In an engaging and highly topical presentation viewable below, Trish Greenhalgh, professor of Primary Care Health Sciences and Fellow of Green Templeton College at the University of Oxford, addressed how social science can help us survive the post-truth pandemic in this year’s Campaign for Social Science Annual SAGE Lecture on December 10. Drawing from scientific methodology to philosophical understanding of truth and persuasion, Greenhalgh provided concrete examples of how different disciplines interact with each other and with the media. In her lecture, “Give me back my fact: How can social science help us survive the post-truth pandemic?”, she analyzed the relationship between theory and methodology and proposed ways for researchers and scientists to navigate this tricky communication environment.
Milly Zimeta, head of public policy at the Open Data Institute, was the lecture’s respondent and she expanded on concepts that explain our relationship with epistemology while looking at the possibilities of new data and digital technologies. The talk was moderated by Campaign for Social Science Chair, Bobby Duffy who lead a lively Q&A session covering how we can improve our relationship with the media, how to deal with trolls and how we can better prepare for future bouts of misinformation.
Greenhalgh reveals the storytelling, interpretation and persuasion inherent to social and even natural science studies. She presents the idea by Latour and Woolgar that a laboratory can be perceived as a strange tribe with its own myths and rituals, and the diagrams, graphs and tracings produced by such a team are the “inscriptions” that come to “depict the ways that things are”. In an age of politicized science, organized social media abuse, and greater scrutiny of science and academic findings, Greenhalgh defines today’s era of science interpretation as Mode 3: a world wherein knowledge and versions of facts are intertwined with power. While Mode 1 might have seen science inside the walls of universities and only understandable to researchers, scientists and academics, Mode 2 saw science and information open to the public through the impact of case studies. In Mode 3, social media trolls can easily weaponize the dominant discourse, and once scientific claims enter the public domain, they are uncontrollable for as who can employ it and for what purpose.
Meanwhile, she suggests that a dichotomy exists between ways of interpreting and using scientific evidence. The evidence-based medicine camp or ‘tribe 1’, defines ‘good’ science by use of correct methods, adhering to a hierarchy of evidence and methods, and accepting some methods over others, while the pragmatic public health ‘tribe 2’ defines ‘good’ science by the use of multiple methods adaptively and pragmatically to build a nuanced narrative, gathering bits of evidence to add to the overall picture and understanding that the narrative needs to make sense and be plausible to the “natives”. Regardless of what camp prevails, comedy plays a key role in getting people to think. What is social science becomes blurred and as Milly Zimeta social contracts become questionable in each country amidst COVID-19.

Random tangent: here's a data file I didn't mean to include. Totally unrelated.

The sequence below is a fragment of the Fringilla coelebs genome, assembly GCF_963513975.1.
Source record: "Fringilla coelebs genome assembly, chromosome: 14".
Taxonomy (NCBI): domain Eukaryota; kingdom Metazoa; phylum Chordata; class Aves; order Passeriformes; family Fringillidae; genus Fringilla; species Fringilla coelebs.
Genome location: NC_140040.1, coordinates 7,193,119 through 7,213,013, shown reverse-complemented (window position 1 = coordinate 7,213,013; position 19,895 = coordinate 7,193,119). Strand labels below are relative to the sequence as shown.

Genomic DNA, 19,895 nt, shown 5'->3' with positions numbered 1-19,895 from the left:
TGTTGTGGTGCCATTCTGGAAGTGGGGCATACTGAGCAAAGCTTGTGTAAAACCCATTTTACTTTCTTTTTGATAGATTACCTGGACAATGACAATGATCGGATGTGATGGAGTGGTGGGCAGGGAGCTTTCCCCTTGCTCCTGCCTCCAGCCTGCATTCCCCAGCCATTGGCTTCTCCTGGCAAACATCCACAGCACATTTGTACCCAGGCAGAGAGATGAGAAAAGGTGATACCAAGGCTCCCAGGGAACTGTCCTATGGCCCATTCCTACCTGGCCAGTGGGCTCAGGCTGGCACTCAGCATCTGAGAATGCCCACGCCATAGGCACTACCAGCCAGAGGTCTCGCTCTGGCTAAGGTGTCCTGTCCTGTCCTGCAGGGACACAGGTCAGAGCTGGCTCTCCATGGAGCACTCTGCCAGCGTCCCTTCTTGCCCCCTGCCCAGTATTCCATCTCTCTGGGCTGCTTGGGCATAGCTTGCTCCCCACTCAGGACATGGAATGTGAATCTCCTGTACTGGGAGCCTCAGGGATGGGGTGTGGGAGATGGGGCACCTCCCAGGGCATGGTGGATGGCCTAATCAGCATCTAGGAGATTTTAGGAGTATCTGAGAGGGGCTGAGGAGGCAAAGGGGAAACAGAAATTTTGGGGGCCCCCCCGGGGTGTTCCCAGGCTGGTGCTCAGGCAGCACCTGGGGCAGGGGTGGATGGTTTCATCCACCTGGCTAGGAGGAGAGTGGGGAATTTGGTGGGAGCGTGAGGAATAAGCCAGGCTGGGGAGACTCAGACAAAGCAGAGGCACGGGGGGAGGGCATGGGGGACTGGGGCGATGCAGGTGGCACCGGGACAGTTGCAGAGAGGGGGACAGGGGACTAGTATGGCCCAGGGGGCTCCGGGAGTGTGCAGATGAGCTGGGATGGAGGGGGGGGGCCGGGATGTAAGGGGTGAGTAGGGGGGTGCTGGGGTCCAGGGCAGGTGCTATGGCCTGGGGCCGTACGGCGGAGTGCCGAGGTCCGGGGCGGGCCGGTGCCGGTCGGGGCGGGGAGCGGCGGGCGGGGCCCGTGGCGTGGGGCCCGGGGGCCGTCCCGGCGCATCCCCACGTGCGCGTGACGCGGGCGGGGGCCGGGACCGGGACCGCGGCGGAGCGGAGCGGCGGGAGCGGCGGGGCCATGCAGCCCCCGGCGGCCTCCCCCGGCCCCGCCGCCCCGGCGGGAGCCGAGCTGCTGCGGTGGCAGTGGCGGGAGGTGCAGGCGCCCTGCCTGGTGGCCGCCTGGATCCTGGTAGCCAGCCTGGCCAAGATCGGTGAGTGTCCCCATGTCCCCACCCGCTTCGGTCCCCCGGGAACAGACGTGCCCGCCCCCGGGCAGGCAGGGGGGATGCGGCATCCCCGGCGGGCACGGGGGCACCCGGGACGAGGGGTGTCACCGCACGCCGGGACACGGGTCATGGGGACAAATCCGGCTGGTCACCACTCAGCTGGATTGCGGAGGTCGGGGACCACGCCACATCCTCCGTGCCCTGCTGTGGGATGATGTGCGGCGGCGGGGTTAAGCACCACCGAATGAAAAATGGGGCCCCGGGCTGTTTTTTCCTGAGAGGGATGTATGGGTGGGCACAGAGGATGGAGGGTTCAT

Thus, in our post-truth science of 2020 where uncertainty has become a weapon, scientists cannot remain pure and uninvolved separate from the facts. Scientists are now the story and focus of the media. They must reflect, and engage to do epistemological work and deconstruct knowledge.
As we enter the new year, we can expect facts to continually be disproved, and so by educating our common citizens (Milly suggests ensuring general data literacy by citizens), understanding our relation to the knowledge as scientists, engaging with our facts and the various interpretations of them, working to expose assumptions and systematically challenge them, and analyze the particular discourses and linguistic conventions that constrain us and our research, we can ensure that policies, data and research are fit for their purposes.
About the Speakers
Greenhalgh studied medical, social and political sciences at Cambridge and clinical medicine at Oxford before training first as a diabetologist and later as an academic general practitioner.
Greenhalgh leads a research program at the interface between the social sciences and medicine. Her work celebrates and retains the traditional and humanistic aspects of medicine and healthcare while embracing the opportunities contemporary science and technology to improve health outcomes and relieve suffering. Addressing COVID-19 specifically, Greenhalgh looks at themes such as clinical assessment of the deteriorating patient by phone and video, the science and anthropology of face coverings, and policy decision-making in conditions of uncertainty.
Greenhalgh was awarded the OBE for Services to Medicine by Her Majesty the Queen in 2001 and made a Fellow of the UK Academy of Medical Sciences in 2014. She is also a Fellow of the UK Royal College of Physicians, Royal College of General Practitioners, Faculty of Clinical Informatics and Faculty of Public Health.
Prior to joining the Open Data Institute in September 2020, Zimeta was senior policy adviser at the Royal Society, where she led the society’s policy program on Data and Digital Disruption, and program manager at the Alan Turing Institute, where she managed the Turing’s research partnership programs in health and in finance/economic data science.
The Campaign for Social Science is the advocacy voice of Britain’s Academy of Social Sciences and aims to amplify the voice of social sciences in policy issues affecting all social science disciplines and higher education across the United Kingdom. Its annual lecture is sponsored by SAGE Publishing, the parent of Social Science Space.